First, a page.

Crowne Plaza Boston Woburn
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Travel Blogs from Woburn
... was really nice. We wend an peeked in the Harvard science building, the rare books library and a few other places around campus. We then went and had a milkshake from Bartley's Burgers which is apparently a Harvard landmark. There were pictures of a lot of famous people that had been there. I had some kind of apple crumble deliciousness and Wally did some pretty cool slight of hand close up magic tricks whilst we ...
... yet. We went to Boston Public Libary. Our knowledge of public transport had improved dramatically and we got the train there. It was a huge traditional building with its very own courtyard and in the middle was a lovely water fountain. You really wouldn't think you were in a library in a big and vibrant city, it was so tranquil as we sat down to rest our weary legs. Our first full day was nearing at an end. One more stop to make and that was the supermarket. Just as ...
... their big cars. In an attempt to get the hang of things, Donna thought she would follow some cars around the streets, only to find us following a car down to the dockyards in downtown Boston. After doing a quick turn around, it was time to try to find our accommodation back in the city, which was going to be hard work. After pulling over about three times, we finally managed to get Google Maps to talk to us and to give us directions to ...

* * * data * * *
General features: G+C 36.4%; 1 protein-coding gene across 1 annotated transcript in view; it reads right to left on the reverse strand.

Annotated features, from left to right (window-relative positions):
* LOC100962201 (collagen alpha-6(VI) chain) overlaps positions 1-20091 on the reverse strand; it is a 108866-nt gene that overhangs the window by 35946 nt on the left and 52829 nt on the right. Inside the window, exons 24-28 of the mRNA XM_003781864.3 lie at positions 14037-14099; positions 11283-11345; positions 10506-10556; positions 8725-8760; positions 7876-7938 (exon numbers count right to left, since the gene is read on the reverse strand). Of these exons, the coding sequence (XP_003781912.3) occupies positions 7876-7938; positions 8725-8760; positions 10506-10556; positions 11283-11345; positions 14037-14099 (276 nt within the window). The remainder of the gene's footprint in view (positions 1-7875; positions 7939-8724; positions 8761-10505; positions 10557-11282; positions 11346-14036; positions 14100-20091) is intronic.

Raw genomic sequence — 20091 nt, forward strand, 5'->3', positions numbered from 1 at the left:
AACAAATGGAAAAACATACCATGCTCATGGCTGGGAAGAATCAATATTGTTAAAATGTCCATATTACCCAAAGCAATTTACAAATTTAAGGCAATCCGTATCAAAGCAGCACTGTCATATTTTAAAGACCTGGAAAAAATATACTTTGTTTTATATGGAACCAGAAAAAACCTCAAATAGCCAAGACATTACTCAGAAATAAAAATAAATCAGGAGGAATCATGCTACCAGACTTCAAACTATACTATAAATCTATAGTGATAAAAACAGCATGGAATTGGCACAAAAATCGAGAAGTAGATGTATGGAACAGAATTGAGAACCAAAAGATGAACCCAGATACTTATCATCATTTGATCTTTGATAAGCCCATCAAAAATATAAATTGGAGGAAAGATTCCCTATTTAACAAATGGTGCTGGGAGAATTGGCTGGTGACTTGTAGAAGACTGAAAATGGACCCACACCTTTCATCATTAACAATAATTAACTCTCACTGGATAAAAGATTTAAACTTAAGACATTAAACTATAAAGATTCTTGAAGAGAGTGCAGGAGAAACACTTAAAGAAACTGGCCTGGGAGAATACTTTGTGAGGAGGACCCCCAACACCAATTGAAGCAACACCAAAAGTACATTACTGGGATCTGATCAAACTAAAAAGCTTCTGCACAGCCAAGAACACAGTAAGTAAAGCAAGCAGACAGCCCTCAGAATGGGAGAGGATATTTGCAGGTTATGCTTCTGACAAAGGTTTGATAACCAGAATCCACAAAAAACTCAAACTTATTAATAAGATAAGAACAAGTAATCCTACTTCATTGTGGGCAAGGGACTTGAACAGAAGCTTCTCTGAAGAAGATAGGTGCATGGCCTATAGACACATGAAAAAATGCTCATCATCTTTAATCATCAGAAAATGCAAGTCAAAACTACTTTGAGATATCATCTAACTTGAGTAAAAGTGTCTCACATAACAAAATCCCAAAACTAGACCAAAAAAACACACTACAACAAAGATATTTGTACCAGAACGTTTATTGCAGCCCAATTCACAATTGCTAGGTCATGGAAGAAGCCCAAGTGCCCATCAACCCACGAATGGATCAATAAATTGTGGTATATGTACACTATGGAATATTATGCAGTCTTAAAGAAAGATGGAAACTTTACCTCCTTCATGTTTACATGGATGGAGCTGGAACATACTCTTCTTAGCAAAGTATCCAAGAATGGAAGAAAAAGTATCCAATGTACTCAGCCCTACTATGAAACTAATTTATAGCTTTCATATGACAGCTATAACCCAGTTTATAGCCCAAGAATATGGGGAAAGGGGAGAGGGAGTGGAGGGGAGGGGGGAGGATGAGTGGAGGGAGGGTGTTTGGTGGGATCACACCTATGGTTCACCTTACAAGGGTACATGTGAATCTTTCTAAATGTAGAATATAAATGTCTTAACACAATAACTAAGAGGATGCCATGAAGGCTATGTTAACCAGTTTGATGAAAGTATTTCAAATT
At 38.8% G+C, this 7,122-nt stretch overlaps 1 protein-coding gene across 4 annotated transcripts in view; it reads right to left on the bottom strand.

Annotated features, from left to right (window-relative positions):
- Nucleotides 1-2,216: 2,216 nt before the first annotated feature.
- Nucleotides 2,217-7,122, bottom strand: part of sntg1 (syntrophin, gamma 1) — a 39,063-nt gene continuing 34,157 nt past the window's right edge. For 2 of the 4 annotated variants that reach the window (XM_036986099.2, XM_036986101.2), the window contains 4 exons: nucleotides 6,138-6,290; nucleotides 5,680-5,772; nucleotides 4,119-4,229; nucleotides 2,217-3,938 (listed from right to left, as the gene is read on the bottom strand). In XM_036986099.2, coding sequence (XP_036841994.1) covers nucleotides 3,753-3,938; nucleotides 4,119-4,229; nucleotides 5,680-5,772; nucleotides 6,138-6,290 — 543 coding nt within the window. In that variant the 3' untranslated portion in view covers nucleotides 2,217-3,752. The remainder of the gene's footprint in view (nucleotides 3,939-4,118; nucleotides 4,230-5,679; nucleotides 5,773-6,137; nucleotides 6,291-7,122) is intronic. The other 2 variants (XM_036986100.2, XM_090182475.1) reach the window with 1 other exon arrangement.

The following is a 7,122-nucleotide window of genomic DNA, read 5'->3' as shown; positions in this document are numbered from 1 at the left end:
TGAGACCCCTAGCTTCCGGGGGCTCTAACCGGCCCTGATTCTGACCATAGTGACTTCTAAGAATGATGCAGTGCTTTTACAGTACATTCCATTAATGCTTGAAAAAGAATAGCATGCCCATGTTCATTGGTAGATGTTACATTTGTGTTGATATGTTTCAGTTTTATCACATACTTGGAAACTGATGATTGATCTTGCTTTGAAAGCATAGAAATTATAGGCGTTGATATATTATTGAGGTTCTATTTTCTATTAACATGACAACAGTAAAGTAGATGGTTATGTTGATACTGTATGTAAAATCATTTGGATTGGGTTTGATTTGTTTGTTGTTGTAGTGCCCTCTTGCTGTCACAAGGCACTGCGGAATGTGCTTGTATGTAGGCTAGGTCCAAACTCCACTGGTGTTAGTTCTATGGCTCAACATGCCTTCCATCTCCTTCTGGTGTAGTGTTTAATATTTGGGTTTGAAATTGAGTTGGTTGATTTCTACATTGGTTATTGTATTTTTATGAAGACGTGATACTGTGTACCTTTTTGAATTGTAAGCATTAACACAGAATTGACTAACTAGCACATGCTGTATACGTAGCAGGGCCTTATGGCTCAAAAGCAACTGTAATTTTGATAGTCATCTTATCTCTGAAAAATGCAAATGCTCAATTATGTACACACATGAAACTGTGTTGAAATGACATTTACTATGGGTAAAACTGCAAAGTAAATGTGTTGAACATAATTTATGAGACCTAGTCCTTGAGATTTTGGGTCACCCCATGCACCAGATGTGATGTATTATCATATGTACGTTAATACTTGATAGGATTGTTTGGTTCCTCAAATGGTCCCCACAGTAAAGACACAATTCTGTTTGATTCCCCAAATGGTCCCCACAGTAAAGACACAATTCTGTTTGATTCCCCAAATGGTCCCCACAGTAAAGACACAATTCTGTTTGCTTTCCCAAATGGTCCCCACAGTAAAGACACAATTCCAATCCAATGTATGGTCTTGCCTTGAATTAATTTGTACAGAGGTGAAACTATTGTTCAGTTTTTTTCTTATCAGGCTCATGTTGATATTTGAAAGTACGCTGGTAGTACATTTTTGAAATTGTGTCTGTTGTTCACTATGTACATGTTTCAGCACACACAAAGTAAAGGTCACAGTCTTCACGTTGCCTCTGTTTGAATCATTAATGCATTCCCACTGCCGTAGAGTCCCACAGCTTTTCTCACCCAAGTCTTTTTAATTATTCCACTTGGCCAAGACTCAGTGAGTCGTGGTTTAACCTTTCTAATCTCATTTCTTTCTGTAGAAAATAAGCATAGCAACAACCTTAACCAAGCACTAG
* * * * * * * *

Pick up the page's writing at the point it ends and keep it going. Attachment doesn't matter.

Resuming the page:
... the bridge towards North Church and it was while walking that Hayley discovered the actual marked path of the freedom trail which we had all somehow missed for two days, cursing this line of slippery red bricks rather than considering their purpose. With an actual red brick trail to follow now we skipped along singing 'Follow the Red Brick Road’ passing through Copps Hill Graveyard on the way. The site of all these tombstones is raised above the ground level of the ...
... is not a circular trail so we had to retrace our steps in order to begin the northern part of the walk. We passed through the Italian quarter, which is massive in contrast to that of New York, and our first stop was Paul Revere's house which was originally built in 1677 and is in a wonderful state of repair. He and his family lived there with 16 kids, at one time or another, during the latter part of 1770's where he practised his ...